By overlapping the intervals at process 109, the method accounts for mismatch. More specifically, selective voltage binning procedures typically use several performance screen ring oscillator (PSRO) measurements to quantify chip performance after manufacturing. Since this is done at a known voltage and temperature, the PSRO measurements are essentially a statement of the aggregate effect of a wide variety of different process parameters upon that circuit. FIGS. 2-4, for example, represent the collection of these parameters as a single quantity called “process”. However, different types of circuits are typically present within a single chip, even within a purely digital CMOS IC design, and some of these different types of circuits will exhibit different sensitivities to the “process”. Thus, if a PSRO or some set of sample/reference logic paths are used to determine “process”, there will likely be some circuits that inevitably track differently such that they are at a slightly different point (e.g., sigma) in their best case to worst case performance range. Consequently, the overlapping of the intervals should be set to a level that is intended to account for this effect. The significance of this is greater around nominal process as different parameters have to be pushed in the same direction to reach worst case or best case, but multiple different parameter choices can result in an approximately nominal case. However, those skilled in the art will recognize that if a large number of sample/reference paths were used to determine the “process”, this mismatch effect would be minimized. Thus, the need to overlap the intervals would be minimized or even eliminated; the trade-off being a more comprehensive post-manufacturing testing process versus a wider overlap window.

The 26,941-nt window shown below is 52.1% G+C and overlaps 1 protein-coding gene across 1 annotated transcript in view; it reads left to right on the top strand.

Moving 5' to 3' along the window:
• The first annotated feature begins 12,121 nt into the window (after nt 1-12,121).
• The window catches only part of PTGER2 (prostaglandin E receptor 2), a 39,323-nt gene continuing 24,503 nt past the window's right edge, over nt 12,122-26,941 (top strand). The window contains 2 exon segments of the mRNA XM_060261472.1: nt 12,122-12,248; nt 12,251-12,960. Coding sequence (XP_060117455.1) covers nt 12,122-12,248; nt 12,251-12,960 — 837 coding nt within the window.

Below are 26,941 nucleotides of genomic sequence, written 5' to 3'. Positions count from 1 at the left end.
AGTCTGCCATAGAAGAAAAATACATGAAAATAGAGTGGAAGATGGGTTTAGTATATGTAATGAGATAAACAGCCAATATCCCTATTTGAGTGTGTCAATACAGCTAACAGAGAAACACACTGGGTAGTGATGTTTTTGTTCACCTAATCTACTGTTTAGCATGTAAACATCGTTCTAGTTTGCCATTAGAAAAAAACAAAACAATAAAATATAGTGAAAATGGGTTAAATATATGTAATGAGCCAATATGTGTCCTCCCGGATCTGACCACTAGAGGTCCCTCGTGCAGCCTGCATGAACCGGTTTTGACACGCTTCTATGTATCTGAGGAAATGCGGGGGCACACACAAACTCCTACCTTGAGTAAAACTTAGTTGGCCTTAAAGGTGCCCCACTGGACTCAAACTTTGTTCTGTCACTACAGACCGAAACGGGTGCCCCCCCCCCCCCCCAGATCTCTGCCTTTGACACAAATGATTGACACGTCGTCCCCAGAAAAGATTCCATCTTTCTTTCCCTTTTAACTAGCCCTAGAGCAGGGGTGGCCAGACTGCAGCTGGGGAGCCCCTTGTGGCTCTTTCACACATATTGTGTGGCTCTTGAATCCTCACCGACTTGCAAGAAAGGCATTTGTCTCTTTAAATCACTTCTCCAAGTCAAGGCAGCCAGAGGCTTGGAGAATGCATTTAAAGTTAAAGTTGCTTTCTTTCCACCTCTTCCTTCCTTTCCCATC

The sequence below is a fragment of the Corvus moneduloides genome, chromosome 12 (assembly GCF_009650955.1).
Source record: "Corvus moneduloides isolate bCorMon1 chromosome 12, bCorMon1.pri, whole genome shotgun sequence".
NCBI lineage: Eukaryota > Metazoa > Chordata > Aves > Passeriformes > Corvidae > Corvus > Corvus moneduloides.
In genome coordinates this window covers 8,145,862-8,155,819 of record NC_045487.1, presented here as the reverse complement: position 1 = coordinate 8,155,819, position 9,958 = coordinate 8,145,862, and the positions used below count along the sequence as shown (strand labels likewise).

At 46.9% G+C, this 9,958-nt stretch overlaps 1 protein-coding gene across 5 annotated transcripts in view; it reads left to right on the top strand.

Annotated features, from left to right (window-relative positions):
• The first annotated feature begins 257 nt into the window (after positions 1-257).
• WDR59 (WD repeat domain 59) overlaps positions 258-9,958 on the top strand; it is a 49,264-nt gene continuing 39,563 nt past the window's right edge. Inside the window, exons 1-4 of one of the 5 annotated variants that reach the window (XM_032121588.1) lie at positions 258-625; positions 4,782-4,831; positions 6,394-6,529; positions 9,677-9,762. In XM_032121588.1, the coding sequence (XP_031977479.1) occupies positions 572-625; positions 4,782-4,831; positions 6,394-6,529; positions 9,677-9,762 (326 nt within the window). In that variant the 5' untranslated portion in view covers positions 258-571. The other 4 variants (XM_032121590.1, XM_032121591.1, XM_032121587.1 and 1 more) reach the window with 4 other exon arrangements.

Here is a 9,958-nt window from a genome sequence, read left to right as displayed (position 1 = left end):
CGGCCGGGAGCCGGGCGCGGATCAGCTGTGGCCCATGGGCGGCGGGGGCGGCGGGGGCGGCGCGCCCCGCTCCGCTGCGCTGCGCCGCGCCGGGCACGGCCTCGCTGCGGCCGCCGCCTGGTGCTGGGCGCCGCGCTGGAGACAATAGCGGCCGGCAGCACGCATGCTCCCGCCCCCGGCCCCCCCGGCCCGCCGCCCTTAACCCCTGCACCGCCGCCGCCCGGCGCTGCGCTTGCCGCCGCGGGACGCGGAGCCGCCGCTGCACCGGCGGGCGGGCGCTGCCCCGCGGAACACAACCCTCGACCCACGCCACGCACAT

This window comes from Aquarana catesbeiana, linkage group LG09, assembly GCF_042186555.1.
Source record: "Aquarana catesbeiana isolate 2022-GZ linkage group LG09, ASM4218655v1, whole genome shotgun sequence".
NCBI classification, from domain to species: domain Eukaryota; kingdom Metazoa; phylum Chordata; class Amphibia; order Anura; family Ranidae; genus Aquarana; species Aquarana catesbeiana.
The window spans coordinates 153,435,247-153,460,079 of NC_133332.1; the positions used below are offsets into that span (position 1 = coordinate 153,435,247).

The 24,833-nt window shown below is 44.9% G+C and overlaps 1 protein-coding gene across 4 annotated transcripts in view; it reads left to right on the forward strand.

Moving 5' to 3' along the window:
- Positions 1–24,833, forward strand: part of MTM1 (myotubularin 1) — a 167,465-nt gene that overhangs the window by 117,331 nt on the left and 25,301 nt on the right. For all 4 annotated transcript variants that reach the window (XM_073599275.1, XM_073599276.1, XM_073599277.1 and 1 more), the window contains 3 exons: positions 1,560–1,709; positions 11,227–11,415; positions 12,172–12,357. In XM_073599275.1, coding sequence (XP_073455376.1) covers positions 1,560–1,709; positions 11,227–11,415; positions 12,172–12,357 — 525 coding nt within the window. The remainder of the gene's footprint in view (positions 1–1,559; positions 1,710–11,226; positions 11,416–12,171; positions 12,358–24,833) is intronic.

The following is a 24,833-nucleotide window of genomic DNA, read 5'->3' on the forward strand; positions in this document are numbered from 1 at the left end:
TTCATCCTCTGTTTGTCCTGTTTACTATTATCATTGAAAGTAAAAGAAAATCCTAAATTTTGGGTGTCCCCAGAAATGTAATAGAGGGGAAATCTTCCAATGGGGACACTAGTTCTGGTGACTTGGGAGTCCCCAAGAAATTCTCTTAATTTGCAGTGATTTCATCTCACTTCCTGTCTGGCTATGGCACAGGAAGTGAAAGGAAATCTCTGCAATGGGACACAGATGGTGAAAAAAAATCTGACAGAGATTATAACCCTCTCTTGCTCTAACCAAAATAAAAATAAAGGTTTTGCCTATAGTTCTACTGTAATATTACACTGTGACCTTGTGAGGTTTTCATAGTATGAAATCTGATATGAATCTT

Consequently, if the process window is divided into a first interval 301 a and a second interval 301 b, as illustrated in FIG. 3, the first voltage (or first voltage range) can be used to close timing for the first interval and the second voltage (or second voltage range) can be used to close timing for the second interval (114). Separate timing runs are required for each interval 301 a-b and both will have a different slow and fast signal propagations. The slow signal propagation for the first interval 301 a will occur at the nexus of the worst case hardware 210 (e.g., at the first value 311), the worst case operating temperature and minimum allowable operating voltage of the integrated circuit. The fast signal propagation for the first interval 301 a will occur at the nexus of the second value 312 (e.g., corresponding to a nominal case hardware), a nominal operating temperature and a nominal operating voltage of the integrated circuit. Whereas, the slow signal propagation for the second interval 301 b will occur at the nexus of the third value 313 (e.g., corresponding to a different nominal case hardware), a nominal operating temperature and a nominal operating voltage of the integrated circuit. The fast signal propagation for the second interval will occur at the nexus of best case hardware 220 (e.g., at the fourth value 314), the best operating temperature and a maximum allowable operating voltage of the integrated circuit.